There will be 11 players from in-state colleges taking part in the NFL Combine this week. Here's a quick overview of each as the week of testing and interviews and physicals begins Tuesday.

Share story

The first of wave players begins arriving Tuesday in Indianapolis for the annual NFL Combine.

Ultimately. the number of players taking part will include 11 from in-state schools, led by seven from the University of Washington, a school record (though interestingly, that’s not among the top 10 of all schools in the country and not even the most among Pac-12 schools as USC and Utah will send eight).

The Combine — which for each player is a four-day exercise in on-field workouts, measurements, psychological testing and meetings with teams — is ostensibly designed to help NFL coaches and scouts answer questions they may have about each prospect as they prepare for the draft, which this year is April 27-29.

Here is a quick look at each of the in-state players scheduled to participate at the Combine with a key question they will have to answer.

WR John Ross, Washington: Ross, generally considered one of the top three receivers in the draft, will be a subject of fascination to see if he can truly approach the 4.25 40. If he does, that would approach the record 4.24 40 set by Chris Johnson in 2008. But while his 40 time could draw headlines, more important to the NFL may be the physical testing as teams assess the status of his knee — he missed the 2015 season due to an ACL tear — as well as a shoulder that will require surgery after the combine. “I know some people have medical concerns about John Ross,’’ Mike Mayock, a draft analyst for the NFL Network, said this week. “But as a vertical threat he’s probably the best one in this draft.’’

Safety Budda Baker Washington: For Baker, it’s all about his size. Baker, in fact, took to Twitter this week to protest that he is often listed as weighing 180, including on his official draft profile on, saying he played this season at 192 (the weight UW listed him at this year). Even that weight could raise some questions about playing safety — one player he is often compared to, Seattle’s Earl Thomas, is also 5-10 but weighed 208 coming into the NFL. If Baker weighs in at 190 plus and runs well, that could ease some worries.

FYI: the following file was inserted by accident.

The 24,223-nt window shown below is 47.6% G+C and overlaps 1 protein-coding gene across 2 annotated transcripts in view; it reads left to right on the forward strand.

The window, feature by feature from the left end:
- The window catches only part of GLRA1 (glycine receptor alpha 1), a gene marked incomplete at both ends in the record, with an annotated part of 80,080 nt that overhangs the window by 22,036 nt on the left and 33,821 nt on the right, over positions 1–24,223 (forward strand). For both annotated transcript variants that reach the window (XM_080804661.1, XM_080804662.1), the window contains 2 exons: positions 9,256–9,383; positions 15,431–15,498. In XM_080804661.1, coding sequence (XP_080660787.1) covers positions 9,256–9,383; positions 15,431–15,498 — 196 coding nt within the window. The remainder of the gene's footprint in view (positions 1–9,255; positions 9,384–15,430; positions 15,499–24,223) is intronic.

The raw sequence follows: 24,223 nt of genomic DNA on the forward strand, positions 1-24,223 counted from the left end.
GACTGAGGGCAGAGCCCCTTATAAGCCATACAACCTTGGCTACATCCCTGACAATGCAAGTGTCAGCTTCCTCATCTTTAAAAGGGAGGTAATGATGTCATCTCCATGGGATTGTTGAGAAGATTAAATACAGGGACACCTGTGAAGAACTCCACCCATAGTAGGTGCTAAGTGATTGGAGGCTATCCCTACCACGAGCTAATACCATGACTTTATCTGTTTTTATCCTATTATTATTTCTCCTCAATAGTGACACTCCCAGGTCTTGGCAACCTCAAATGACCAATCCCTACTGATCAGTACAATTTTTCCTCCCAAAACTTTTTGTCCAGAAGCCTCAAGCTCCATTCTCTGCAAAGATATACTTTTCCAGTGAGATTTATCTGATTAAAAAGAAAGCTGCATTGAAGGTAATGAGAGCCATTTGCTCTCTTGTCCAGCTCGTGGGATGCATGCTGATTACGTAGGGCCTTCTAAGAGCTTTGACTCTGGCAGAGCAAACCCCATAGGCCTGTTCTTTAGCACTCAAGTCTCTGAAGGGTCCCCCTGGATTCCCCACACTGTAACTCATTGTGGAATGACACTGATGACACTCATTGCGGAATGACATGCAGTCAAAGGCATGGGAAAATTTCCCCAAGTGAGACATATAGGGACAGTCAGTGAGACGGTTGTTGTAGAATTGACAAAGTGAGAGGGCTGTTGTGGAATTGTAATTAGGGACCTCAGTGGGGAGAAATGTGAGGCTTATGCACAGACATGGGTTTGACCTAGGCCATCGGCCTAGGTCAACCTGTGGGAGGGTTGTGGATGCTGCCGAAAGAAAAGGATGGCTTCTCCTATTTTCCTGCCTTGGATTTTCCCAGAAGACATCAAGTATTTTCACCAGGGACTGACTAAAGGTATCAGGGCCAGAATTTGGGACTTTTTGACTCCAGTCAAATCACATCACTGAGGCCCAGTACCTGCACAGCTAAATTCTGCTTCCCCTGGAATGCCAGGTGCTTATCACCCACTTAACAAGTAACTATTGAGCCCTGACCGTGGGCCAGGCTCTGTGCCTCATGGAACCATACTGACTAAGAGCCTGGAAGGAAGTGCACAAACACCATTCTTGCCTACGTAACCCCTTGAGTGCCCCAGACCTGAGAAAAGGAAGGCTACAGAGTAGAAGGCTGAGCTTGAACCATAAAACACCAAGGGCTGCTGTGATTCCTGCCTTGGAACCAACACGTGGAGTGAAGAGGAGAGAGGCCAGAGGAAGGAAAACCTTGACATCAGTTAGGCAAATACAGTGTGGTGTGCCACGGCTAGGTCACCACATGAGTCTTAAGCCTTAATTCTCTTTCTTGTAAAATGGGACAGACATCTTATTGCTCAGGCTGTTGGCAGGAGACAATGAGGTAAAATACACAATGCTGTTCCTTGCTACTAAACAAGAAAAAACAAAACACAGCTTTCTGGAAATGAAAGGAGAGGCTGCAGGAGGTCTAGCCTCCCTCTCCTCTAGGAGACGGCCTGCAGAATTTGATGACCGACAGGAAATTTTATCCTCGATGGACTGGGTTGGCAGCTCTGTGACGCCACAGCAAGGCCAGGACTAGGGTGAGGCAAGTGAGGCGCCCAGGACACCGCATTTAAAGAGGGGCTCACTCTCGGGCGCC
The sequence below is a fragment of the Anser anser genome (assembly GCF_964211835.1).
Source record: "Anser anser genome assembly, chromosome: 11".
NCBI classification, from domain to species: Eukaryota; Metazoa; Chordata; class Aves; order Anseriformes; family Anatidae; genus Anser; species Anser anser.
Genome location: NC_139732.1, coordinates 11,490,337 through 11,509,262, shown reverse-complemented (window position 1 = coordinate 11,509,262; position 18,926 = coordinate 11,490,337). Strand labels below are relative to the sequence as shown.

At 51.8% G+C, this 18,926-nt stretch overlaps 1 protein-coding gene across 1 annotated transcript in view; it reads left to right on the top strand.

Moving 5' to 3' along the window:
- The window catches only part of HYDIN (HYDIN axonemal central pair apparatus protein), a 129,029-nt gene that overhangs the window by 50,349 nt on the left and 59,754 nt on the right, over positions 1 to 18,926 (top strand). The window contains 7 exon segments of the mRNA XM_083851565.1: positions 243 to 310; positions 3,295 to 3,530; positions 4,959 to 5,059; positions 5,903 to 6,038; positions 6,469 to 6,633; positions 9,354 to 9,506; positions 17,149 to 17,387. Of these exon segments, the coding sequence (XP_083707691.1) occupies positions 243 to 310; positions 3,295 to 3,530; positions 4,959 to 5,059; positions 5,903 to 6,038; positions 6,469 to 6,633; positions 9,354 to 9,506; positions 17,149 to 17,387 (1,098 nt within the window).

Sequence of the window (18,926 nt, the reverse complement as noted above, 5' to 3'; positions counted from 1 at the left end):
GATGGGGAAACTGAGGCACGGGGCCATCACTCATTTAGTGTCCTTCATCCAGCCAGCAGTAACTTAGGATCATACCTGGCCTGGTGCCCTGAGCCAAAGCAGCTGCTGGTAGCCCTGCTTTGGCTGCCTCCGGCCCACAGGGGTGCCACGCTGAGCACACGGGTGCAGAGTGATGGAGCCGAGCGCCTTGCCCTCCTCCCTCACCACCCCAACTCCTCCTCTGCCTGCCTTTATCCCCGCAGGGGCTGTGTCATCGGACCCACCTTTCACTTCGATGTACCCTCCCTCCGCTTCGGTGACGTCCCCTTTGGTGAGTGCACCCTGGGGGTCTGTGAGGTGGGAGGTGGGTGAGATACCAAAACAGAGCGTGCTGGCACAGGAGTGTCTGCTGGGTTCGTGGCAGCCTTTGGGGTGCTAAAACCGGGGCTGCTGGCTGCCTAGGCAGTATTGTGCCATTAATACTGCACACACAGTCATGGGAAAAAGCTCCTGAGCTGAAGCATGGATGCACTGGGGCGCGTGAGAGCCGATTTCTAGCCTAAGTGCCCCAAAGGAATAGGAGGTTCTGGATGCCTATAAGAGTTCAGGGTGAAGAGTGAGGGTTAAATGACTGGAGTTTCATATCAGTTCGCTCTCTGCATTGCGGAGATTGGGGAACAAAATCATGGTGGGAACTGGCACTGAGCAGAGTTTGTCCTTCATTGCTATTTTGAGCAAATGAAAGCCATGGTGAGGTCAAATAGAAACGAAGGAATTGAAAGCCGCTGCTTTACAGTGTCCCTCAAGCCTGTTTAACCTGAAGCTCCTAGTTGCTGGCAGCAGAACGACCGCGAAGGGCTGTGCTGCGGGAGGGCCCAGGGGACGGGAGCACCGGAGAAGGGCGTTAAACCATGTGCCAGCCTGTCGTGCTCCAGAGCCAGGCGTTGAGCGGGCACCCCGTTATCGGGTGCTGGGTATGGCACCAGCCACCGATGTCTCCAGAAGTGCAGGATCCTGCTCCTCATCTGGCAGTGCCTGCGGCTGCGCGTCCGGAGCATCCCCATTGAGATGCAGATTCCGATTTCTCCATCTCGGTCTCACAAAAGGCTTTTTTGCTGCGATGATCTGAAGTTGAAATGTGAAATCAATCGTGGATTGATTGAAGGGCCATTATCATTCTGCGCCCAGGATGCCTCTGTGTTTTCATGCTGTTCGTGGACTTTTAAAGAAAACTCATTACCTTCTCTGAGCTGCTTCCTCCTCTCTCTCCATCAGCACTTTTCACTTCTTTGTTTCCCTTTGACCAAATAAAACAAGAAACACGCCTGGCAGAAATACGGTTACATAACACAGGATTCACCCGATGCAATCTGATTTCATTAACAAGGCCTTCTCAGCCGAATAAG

CB Sidney Jones Washington: Listed at 6-foot, 181 pounds by UW, weight and upper body strength are about the only concerns about Jones, a likely first-rounder often compared to former UW teammate Marcus Peters (who measured at 6-foot, 197 pounds at the Combine two years ago). Mayock said Monday he expects Jones to be gone by the middle part of the first round as one of the leaders of what he called “a great cornerback class.”

CB Kevin King, Washington: King, listed at 6-3, 192 by UW, King has the height teams like. But in a deep crops of cornerbacks everything will be dissected greatly about every corner available and for King, some wonder about how well he will fill out his frame and his speed, making him one player for whom the 40 will be especially critical.

DE JoJo Mathis, Washington: The physicals will be huge for Mathis, who played just six games before suffering a season-ending foot injury –- he had five sacks and was rated by Pro Football Focus as the best edge rusher in the nation when he was injured. Scouts have also questioned his overall athleticism so showing he’s healthy and can test well will be vital to move Mathis above the day three projections he currently carries.

DL Elijah Qualls, Washington: Qualls was listed at 6-1, 321 by UW last season and there’s a thought Qualls will need to drop a little weight in the NFL. Impressive testing could also help convince scouts that Qualls has the athleticism to potentially play some on the edge, as he did almost exclusively against Alabama.

TE Darrell Daniels, Washington: Daniels enters the Combine with the rep of a player who is likely to test well and likely cause scouts to take an even closer look at his college career when the conventional wisdom was that his production didn’t always match his apparent talent. But that puts the onus on Daniels to indeed test well in Indy.

WR Gabe Marks, Washington State: Despite setting a slew of records at WSU, Marks enters the Combine considered as a day three pick due in part to the stigma of being regarded as a product of the Mike Leach system. Scouts also wonder about Marks’ speed, so his 40 time will be critical.

Safety Shalom Luani, Washington State: Luani is also considered likely a day three pick in what is an especially good year for defensive backs so some good testing in Indy could help him break out of the pack a little bit.

WR Cooper Kupp, Eastern Washington: Kupp’s stock has only continued to rise early on in the draft process with the main questions revolving around the level of competition at the FCS level. Kupp’s defense can be found in his stats in four games against UW, WSU, Oregon and Oregon State while at Eastern when he caught a combined 40 passes for 716 yards and 11 touchdowns.

WR Kendrick Bourne, Eastern Washington: Even while working in the shadows of Kupp Bourne put up huge numbers with the Eagles, and his height — 6-3 — is intriguing. Some, though, question Bourne’s speed. As wrote, Bourne will need to run better than a 4.6 40 to ease those concerns.